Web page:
PSAT scores to be released in December

Sophomores, juniors to receive notification via email


Megaphone file photo

Documents in the counseling office provide information about the SAT.

Angel Luo, Reporter

As sophomores and juniors finished their PSAT exams on Oct. 10, counselors began the process of preparing for students to receive their scores in December.

The College Board will notify sophomores and juniors in a message sent to the email address they entered on their answer sheet in October. Students were asked to use their official school email address on this form, so they should check their school email for this information.

The Preliminary Scholastic Aptitude Test is given to sophomores and juniors in order to help them become more familiar with SAT, according to college counselor Mr. Terry Knaus. The highest possible score on the PSAT is 1,520 (760 in math and 760 in reading and writing).

Knaus also clarified that colleges do not receive a student’s PSAT scores automatically, but are able to buy them. From the College Board, colleges can purchase PSAT scores that are in their preferred range as well as the scores of students who are interested in studying specific subjects or playing certain sports.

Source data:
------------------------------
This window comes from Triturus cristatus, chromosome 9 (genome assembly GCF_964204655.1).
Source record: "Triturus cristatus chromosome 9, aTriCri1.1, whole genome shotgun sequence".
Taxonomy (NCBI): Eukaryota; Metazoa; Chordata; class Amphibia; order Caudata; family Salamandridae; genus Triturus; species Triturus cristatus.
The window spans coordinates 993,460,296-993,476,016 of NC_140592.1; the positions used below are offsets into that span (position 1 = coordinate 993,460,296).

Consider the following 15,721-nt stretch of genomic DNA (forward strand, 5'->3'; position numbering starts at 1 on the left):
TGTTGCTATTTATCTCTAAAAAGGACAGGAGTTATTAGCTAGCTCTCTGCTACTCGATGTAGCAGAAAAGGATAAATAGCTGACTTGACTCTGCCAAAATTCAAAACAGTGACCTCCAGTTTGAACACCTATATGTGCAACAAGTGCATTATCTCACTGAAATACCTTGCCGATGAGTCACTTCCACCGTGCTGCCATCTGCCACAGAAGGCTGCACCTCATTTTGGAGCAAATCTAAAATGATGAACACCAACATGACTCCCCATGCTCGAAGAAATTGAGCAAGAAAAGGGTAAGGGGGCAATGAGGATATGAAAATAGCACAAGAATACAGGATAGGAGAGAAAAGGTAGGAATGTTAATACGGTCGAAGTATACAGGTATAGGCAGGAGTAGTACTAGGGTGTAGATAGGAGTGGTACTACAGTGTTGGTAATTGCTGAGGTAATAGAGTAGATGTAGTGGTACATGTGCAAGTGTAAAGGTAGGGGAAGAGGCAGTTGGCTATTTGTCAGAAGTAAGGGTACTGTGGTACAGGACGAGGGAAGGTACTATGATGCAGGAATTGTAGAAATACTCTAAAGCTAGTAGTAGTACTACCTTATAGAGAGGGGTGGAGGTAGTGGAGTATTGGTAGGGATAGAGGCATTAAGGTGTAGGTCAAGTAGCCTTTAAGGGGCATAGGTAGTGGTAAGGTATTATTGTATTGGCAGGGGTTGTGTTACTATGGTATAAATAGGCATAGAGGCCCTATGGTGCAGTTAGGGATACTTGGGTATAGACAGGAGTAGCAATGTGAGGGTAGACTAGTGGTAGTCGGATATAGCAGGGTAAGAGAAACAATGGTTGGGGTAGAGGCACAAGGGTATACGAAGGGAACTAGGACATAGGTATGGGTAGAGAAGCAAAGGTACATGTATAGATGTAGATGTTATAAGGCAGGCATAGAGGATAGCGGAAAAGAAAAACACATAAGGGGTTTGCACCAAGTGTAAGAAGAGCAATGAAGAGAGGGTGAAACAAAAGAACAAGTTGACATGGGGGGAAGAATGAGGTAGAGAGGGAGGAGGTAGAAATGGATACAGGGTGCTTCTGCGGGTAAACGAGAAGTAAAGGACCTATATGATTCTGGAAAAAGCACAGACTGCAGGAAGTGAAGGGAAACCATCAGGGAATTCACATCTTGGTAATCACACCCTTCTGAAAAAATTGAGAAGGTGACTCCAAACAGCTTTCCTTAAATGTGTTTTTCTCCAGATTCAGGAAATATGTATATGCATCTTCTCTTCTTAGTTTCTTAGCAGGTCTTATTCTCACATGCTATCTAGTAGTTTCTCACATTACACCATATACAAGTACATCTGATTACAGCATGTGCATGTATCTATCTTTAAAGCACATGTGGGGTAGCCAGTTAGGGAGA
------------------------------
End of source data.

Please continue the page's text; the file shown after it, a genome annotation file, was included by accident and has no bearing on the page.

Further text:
“This is why students have to fill out surveys on the PSAT booklet and check the boxes of colleges that they are interested in, so that colleges can categorize students. Then, a few months later, students would start getting emails from colleges that have gotten their information,” Knaus said. He also indicated that the higher scores students get, the more colleges that would reach out to them.

For juniors, the Oct. 10 PSAT also provided an opportunity for them to enter the National Merit Scholarship Program. “The Merit Scholarship given to students can vary in different schools, but PSAT is still a test that students can consider and start early to prepare for,” Knaus said.

For specific details, Knaus provided a website, for students who wish to learn more about PSAT and the National Merit Scholarship Program.

Knaus said he would also like to give future juniors and sophomores some advice: “Take (the PSAT) seriously. Prepare for it. Come pick up a study guide in the counseling office and practice on Khan Academy.”